Croatian gov’t increases Minimum Wage

December 1, 2018 9:00 AM

Croatian government announced on Friday to raise a minimum monthly net wage in the country from 2,751 kuna (about 420 U.S. dollars) to 3,000 kuna (about 460 U.S. dollars).

The decision of the biggest increase of the minimum wage since 2008 will come into effect on Jan. 1, 2019.

Prime Minister Andrej Plenkovic said at a government session that solidarity is very important for the government who wants dignified life for the people with low income.

He compared Croatia to other eastern European countries, saying that the minimum wage here is already higher than in Bulgaria, Romania, Lithuania, Latvia, and Hungary, and from 2019 it will be higher than in Czech Republic, Slovakia, Poland and Estonia.

According to the government’s estimates, around 37,000 people in the country receive the minimum wage.  The prime minister also announced a package of measures for employers to create new jobs.

The new measure was declared just three days after the government and public sector unions reached an agreement on 2019 pay rises which avoided the threat of a general strike.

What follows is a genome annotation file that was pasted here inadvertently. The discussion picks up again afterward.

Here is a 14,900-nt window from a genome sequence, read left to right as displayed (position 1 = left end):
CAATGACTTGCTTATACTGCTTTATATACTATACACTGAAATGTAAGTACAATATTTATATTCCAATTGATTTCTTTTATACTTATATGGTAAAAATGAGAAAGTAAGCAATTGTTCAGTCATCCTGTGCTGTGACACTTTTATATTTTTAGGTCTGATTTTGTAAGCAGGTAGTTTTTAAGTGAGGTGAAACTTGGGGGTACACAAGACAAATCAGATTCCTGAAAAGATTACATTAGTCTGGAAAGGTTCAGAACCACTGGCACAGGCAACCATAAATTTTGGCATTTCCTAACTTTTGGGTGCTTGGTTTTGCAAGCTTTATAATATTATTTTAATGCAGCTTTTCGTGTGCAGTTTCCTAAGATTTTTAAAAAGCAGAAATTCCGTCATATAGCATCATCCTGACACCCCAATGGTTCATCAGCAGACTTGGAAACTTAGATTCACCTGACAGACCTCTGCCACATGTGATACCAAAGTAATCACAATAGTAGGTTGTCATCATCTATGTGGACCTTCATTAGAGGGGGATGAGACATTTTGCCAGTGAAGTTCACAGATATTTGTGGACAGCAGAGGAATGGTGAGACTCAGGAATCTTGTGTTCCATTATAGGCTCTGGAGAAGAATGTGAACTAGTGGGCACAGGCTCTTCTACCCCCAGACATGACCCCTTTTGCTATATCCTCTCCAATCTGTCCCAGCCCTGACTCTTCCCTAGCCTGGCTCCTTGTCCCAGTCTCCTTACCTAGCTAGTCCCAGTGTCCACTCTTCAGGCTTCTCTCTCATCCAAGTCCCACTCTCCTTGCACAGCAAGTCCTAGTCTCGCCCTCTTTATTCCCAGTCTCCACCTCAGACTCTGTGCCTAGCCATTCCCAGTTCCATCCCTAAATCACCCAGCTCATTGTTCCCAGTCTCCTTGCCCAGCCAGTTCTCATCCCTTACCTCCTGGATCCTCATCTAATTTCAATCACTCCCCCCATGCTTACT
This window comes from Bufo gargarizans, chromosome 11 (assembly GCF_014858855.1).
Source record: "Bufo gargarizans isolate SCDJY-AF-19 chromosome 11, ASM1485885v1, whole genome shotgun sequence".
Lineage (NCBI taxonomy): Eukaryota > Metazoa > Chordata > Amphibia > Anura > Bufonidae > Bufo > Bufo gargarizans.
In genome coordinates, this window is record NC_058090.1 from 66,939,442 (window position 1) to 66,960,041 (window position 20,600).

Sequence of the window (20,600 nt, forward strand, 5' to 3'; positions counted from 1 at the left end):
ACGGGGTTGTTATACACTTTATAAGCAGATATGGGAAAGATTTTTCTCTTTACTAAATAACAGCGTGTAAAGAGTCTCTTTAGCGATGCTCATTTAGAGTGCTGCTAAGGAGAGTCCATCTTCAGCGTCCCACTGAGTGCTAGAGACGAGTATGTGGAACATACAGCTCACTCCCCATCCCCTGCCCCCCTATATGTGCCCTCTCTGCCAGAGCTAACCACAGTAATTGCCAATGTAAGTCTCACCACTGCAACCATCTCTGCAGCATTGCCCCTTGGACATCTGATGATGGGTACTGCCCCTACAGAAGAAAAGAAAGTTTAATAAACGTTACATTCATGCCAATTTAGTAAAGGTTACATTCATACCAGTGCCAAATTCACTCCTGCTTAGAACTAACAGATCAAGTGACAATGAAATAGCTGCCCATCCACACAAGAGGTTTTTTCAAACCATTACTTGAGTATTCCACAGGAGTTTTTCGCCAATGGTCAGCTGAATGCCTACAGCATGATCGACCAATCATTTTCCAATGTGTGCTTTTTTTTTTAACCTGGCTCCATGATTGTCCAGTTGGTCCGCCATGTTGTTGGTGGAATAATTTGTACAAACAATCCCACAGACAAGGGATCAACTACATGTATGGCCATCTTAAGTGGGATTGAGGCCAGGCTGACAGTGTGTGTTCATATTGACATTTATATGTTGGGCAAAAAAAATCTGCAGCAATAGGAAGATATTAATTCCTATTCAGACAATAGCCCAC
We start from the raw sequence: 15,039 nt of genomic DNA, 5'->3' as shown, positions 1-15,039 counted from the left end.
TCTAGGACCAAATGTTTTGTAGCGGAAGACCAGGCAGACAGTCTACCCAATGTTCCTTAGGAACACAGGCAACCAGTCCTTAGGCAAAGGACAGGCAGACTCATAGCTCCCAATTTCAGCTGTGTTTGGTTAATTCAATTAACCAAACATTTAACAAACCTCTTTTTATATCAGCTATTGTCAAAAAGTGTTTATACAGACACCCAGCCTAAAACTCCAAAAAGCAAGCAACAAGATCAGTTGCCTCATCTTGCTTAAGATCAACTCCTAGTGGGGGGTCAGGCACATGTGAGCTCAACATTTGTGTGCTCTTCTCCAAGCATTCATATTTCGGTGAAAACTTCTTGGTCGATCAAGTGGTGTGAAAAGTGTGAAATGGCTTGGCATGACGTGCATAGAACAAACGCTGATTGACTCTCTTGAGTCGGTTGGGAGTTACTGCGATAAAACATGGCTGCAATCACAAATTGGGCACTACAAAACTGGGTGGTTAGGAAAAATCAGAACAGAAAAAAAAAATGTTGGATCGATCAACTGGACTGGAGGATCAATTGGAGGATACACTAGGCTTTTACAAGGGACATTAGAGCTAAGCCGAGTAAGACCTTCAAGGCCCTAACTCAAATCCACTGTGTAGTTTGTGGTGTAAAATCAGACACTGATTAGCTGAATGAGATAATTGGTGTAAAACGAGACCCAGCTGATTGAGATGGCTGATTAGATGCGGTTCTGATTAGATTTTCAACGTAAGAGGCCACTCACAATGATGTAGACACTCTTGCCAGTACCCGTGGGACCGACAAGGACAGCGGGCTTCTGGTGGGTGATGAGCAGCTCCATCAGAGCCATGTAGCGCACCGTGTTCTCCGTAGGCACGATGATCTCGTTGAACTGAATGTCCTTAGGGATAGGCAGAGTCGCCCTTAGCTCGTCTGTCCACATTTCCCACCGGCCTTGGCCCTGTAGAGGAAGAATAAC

Kresimir Sever, president of the Independent Croatian Unions, told Xinhua on Friday that the rise of the minimum monthly net wage is a good step. He welcomed the higher-than-usual rate of the increase, but stressed that 3,000 kuna (460 U.S. dollars) is still not enough for dignified living in Croatia.

“I think they are wrong if they really think that people can live a dignified life with that sum, or that the increase would stop them from moving abroad,” Sever told Xinhua and explained that they had proposed a minimum wage that would amount to 50 percent of the average salary in Croatia.

The average salary in Croatia in the first eight months this year was 6,237 kuna (about 956 U.S. dollars).



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